A repayment mortgage may be a little more than renting (in most areas), but I would rather have a repayment mortgage, "live" slightly less, and know that when (if) I turn 60, I'll be able to retire owning my own home, without having to rely on benefits which will barely cover rent.

    I watched my grandmother struggle to pay private rent on benefits, and her life wasn't great. Not a position I want to end up in.

    By all means live and have fun, but also don't expect the state to pick up the tab once you want to retire; I imagine my generation will be expected to work until they drop dead if they haven't saved the means to support themselves.
    Should've = Should HAVE (not 'of')
    Would've = Would HAVE (not 'of')

    No, I am not perfect, but yes I do judge people on their use of basic English language. If you didn't know the above, then learn it! (If English is your second language, then you are forgiven!)
  • HermiaHermia Forumite
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    ELIZA wrote: »
    Surely it's better on your own - what would happen if one of you wanted your kind of freedom and the other wanted security, mortgages etc. Really hard and compromise isn't easy.

    I was just referring to being asked to leave when renting in my comment. I think it's more of a worry when you live on your own. I know couples who have been asked to leave with two months notice and I feel it's easier splitting up the tasks related to moving out and finding a new place between two people. I wasn't commenting on life generally.
  • Mrs_ZMrs_Z Forumite
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    It depends of your circumstances a lot, I think, and preferences.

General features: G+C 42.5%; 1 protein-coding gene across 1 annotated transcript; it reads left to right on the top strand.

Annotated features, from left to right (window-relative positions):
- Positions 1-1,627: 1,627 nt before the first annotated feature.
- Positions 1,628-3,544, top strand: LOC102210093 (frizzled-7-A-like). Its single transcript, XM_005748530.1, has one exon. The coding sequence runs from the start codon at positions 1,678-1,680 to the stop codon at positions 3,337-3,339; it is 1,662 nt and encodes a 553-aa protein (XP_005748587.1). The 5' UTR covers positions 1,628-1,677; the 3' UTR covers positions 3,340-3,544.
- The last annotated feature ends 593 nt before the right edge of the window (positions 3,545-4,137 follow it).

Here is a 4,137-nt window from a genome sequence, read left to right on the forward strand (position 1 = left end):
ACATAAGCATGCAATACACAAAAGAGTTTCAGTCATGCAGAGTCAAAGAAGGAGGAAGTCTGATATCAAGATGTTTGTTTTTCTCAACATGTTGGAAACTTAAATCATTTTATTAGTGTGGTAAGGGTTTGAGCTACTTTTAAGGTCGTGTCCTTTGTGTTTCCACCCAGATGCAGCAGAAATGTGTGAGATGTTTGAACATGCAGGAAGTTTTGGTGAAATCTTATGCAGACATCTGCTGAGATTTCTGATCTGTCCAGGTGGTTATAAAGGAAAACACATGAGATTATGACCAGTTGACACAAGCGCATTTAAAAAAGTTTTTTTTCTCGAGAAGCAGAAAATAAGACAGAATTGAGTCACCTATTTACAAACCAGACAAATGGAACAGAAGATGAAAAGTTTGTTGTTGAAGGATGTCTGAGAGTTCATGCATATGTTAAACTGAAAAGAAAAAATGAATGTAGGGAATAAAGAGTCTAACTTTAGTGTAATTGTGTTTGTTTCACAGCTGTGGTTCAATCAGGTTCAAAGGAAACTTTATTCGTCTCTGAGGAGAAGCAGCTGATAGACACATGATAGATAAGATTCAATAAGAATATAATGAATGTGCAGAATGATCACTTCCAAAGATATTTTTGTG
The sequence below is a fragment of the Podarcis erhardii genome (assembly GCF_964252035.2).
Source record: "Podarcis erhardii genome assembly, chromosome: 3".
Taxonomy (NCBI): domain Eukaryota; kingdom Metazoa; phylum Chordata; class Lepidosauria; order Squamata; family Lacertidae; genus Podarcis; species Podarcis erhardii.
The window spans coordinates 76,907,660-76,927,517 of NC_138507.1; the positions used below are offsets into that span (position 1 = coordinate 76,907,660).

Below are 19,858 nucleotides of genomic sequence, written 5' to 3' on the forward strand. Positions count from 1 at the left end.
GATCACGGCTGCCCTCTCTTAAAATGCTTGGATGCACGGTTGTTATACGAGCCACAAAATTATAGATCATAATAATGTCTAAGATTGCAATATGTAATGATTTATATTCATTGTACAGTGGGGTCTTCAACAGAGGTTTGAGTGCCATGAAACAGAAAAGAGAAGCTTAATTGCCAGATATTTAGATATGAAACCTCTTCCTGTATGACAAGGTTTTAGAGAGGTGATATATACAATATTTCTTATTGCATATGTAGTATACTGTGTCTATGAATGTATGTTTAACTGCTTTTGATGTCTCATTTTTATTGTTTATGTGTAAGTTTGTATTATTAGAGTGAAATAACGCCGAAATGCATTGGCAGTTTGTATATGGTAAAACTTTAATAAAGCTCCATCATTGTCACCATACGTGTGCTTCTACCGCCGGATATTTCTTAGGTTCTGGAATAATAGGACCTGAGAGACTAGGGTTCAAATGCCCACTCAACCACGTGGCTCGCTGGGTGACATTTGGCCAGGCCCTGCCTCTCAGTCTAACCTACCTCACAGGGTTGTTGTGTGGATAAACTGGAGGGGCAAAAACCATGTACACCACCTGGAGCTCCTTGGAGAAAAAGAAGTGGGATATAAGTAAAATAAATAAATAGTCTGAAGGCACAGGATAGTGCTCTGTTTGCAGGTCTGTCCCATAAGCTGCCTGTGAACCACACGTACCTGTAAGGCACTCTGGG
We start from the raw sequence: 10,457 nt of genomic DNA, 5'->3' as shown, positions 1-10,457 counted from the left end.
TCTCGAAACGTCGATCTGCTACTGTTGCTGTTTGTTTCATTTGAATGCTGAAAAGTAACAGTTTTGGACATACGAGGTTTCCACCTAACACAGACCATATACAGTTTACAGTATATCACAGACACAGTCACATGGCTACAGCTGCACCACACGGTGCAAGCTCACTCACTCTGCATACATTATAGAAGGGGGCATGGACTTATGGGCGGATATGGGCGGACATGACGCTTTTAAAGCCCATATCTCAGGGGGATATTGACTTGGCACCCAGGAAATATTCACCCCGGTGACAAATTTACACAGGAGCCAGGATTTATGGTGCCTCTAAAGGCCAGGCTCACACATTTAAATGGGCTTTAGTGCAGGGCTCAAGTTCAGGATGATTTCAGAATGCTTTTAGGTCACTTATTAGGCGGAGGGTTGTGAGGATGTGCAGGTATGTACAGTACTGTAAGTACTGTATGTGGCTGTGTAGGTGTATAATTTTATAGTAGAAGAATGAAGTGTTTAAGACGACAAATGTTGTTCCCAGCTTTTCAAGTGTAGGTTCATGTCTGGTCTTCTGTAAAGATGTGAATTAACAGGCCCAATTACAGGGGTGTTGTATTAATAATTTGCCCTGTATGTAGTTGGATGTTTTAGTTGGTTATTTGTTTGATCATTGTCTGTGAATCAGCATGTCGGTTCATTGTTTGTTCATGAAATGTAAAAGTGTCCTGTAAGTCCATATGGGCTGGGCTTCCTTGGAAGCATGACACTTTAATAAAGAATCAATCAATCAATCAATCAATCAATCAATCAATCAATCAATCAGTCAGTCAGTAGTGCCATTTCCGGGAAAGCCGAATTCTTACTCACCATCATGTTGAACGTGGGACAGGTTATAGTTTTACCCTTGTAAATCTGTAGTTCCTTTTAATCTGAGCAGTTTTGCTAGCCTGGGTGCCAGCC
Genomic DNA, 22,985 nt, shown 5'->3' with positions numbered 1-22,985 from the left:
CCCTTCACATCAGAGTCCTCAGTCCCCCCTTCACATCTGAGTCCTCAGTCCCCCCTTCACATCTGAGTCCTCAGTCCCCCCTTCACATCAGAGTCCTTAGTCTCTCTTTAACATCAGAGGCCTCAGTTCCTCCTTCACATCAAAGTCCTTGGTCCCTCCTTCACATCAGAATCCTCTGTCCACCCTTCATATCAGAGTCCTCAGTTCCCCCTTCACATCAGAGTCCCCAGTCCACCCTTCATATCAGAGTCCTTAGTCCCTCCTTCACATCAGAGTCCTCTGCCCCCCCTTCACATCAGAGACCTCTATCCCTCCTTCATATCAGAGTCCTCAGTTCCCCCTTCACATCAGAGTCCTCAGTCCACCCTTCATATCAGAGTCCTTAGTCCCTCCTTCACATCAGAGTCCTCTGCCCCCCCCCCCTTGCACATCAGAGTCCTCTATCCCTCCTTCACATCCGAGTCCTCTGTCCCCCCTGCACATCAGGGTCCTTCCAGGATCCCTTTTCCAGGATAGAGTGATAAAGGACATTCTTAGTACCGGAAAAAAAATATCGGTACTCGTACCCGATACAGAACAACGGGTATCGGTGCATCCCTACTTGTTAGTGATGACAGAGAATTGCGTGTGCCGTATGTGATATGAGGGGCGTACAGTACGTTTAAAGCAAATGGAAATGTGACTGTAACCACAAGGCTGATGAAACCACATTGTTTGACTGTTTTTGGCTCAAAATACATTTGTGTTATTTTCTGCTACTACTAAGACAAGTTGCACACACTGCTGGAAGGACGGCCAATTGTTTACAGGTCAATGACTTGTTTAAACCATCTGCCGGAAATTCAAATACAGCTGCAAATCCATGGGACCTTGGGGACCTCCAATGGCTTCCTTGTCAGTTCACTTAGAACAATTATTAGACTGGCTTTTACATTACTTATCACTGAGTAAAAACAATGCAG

I'm unlucky enough not to be able to work with a lap top but having to be present in person in the office. Therefore mobility is not an option with the job I currently have.

    It also depends whether you have dependants; children and their schooling tends to tie you down to a location, as do pets.

    Personally, I would hate renting as my only form of living, as I would view it as paying off someone else's mortgage and having to be on the mercy of a landlord and be limited whether you can put a nail on the wall to hang a picture.

    Definitely agree aiming for less stuff, clears the head I feel.

    But as others have said, maybe in your case buying a property to let it out could be a solution for you. The only thing I'd say that do ensure that you thoroughly learn the responsibilities of being a landlord. Also, given your mobile lifestyle, you'd most probably need to get an agent to manage for you.
  • SalzSalz Forumite
    385 posts
    We were exactly the same as you OP when we were in our early 30's. Now we are in our mid 40's and have 2 kids, OH is panicking that we will be stuck in rented forever. I personally don't see the difference between renting privately and renting from the bank. Yes, you might own your own house in 25 years, then go into a nursing home and it gets sold to pay your way. Just make sure you have enough money stashed away for if you change your mind.
    Don't Panic - and carry a towel
  • I am in my early thirties - I have done the renting thing but much prefer owning my own place. Weirdly it makes me feel more independent - even though I have the commitment of a mortgage. I also like the idea that one the mortgage is paid off I will have no big monthly housing costs.

    Although it sounds like you also love your set up!! I guess the world would be a very dull place if we were all the same